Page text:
AIDS activists groups are protesting New York City Mayor Michael Bloomberg's proposal to cut 248 of the 850 HIV/AIDS Service Administration (HASA) case managers in an effort to close a $4.9 billion deficit in the city's 2011 fiscal year budget, Gay City News reports.  HASA is a unit of the Human Resources Administration (HRA).

“If the mayor's proposal to eliminate over 200 HASA case managers went through, it would be the doomsday scenario,” Armen H. Merjian, senior staff attorney at New York City–based AIDS service organization Housing Works, said during a March 8 protest at City Hall. “If he cuts hundreds of case managers, people will not get their food stamps, their Medicaid, their housing—they will suffer, and they will die.”

A 1997 law requiring HASA to assign no more than 34 clients to each case manager could delay the proposed cuts. Nearly 10 years ago, Housing Works sued then-Mayor Rudy Giuliani, claiming HASA was denying clients access to benefits. The suit resulted in HRA's compliance in 2001 to the 1997 rule.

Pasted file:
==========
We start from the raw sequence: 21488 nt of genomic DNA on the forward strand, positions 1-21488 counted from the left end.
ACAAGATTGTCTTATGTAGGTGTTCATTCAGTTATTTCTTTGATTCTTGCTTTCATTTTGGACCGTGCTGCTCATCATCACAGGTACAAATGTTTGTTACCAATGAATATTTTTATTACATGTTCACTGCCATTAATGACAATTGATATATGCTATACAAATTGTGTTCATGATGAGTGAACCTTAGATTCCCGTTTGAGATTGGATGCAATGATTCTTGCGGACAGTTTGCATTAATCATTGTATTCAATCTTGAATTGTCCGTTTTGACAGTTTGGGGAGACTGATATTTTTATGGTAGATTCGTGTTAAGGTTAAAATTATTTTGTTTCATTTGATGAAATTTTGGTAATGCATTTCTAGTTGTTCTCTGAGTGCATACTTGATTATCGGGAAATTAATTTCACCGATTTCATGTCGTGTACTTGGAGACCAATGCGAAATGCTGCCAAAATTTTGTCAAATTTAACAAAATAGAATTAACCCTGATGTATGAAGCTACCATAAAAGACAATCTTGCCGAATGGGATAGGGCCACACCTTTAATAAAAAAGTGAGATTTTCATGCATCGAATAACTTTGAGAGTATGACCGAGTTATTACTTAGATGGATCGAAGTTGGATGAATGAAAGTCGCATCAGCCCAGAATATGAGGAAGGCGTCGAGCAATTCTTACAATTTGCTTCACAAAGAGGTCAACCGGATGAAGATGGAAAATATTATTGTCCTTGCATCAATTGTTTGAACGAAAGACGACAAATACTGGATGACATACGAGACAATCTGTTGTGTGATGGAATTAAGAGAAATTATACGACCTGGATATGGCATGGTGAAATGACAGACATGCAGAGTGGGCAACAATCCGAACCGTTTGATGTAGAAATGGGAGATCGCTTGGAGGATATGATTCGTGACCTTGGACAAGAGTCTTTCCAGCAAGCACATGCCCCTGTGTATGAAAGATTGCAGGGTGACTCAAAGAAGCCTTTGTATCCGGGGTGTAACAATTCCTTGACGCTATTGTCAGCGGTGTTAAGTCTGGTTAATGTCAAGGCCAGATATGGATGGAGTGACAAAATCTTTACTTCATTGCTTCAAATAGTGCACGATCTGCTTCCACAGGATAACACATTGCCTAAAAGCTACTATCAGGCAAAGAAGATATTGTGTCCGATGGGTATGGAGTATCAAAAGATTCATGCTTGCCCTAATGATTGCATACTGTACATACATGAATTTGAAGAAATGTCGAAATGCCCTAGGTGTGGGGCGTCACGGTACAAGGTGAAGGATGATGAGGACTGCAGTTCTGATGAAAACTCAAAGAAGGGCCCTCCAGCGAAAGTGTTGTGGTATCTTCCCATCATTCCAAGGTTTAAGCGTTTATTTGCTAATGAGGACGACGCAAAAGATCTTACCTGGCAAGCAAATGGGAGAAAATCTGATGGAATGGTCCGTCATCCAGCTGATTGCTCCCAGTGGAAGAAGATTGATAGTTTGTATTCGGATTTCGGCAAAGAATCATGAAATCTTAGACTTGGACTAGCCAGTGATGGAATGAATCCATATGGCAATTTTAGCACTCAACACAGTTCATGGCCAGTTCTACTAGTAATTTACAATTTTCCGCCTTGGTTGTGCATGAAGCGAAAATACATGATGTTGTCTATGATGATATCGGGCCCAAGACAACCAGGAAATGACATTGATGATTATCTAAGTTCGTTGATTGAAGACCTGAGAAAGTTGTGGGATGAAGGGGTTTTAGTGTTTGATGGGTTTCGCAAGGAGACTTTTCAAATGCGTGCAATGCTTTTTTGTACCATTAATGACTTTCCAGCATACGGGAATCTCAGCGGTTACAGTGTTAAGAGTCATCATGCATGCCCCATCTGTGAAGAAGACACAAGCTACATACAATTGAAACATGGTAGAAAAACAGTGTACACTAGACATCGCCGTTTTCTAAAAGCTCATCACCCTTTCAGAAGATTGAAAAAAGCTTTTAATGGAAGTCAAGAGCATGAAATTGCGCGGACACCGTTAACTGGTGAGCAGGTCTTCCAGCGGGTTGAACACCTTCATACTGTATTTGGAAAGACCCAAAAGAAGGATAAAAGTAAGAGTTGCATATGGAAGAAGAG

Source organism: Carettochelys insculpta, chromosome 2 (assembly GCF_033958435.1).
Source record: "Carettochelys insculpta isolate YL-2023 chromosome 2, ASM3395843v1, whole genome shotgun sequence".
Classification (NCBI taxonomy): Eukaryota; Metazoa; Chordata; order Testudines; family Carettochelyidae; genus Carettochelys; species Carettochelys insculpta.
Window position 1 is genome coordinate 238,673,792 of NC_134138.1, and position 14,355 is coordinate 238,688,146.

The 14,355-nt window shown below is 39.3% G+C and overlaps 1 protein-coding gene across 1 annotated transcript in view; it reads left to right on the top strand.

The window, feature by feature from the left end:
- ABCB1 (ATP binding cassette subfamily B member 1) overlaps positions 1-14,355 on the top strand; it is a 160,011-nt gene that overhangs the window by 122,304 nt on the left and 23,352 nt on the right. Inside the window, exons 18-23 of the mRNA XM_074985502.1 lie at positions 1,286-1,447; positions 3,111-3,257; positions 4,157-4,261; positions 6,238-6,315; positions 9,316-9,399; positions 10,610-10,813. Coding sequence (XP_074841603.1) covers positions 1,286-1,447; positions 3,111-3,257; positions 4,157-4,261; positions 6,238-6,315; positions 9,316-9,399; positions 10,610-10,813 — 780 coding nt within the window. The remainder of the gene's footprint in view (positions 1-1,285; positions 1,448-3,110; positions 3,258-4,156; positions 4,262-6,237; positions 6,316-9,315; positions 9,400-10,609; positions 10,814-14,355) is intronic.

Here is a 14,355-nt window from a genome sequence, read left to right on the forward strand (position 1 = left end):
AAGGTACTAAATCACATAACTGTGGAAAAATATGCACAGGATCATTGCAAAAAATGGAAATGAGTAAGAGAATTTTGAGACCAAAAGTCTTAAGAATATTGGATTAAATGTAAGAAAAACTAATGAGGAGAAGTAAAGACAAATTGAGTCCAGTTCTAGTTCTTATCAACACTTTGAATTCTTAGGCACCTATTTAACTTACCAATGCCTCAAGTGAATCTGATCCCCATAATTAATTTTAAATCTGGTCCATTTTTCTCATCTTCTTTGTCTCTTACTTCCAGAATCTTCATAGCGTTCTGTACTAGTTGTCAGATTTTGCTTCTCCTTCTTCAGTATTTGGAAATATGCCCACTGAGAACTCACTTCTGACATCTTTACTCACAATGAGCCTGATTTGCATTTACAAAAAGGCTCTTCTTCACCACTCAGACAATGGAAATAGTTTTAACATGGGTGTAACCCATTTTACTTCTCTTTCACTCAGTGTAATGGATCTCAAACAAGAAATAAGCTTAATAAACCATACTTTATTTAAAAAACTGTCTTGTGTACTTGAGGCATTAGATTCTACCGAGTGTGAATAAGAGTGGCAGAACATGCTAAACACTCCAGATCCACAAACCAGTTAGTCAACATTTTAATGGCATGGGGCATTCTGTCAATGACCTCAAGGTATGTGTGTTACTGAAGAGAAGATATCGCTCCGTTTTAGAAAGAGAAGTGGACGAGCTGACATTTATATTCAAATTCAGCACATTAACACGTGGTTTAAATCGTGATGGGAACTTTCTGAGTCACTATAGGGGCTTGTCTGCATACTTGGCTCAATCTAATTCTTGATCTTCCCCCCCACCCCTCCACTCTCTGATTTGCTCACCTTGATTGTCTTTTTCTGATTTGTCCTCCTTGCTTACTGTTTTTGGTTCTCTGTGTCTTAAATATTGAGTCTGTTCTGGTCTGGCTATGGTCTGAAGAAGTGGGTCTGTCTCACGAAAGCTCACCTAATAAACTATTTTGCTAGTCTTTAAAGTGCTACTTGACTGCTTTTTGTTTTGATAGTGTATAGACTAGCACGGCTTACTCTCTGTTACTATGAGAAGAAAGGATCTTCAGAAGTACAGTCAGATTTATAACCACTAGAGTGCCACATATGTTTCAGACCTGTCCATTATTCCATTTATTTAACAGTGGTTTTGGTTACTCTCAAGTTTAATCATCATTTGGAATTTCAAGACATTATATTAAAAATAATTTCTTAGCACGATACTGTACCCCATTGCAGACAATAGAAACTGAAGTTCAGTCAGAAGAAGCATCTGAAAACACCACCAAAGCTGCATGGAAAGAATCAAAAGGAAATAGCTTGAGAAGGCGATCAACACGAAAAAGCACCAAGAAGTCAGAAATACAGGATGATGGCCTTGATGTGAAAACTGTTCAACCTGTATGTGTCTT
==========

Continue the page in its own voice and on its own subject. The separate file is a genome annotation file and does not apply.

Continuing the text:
During a City Council hearing this week, Robert Doar, HRA's commissioner, said the job eliminations would slightly bump the number of clients each case manager handles from 29 to 32 or 33, but the six council members in attendance disapproved of any case management cuts.

“In the past, the council has shown support for these programs,” said Matthew Lesieur, director of public policy at Village Care of New York. “Usually when the council shows support for something, you've just got to get it to do the right thing.”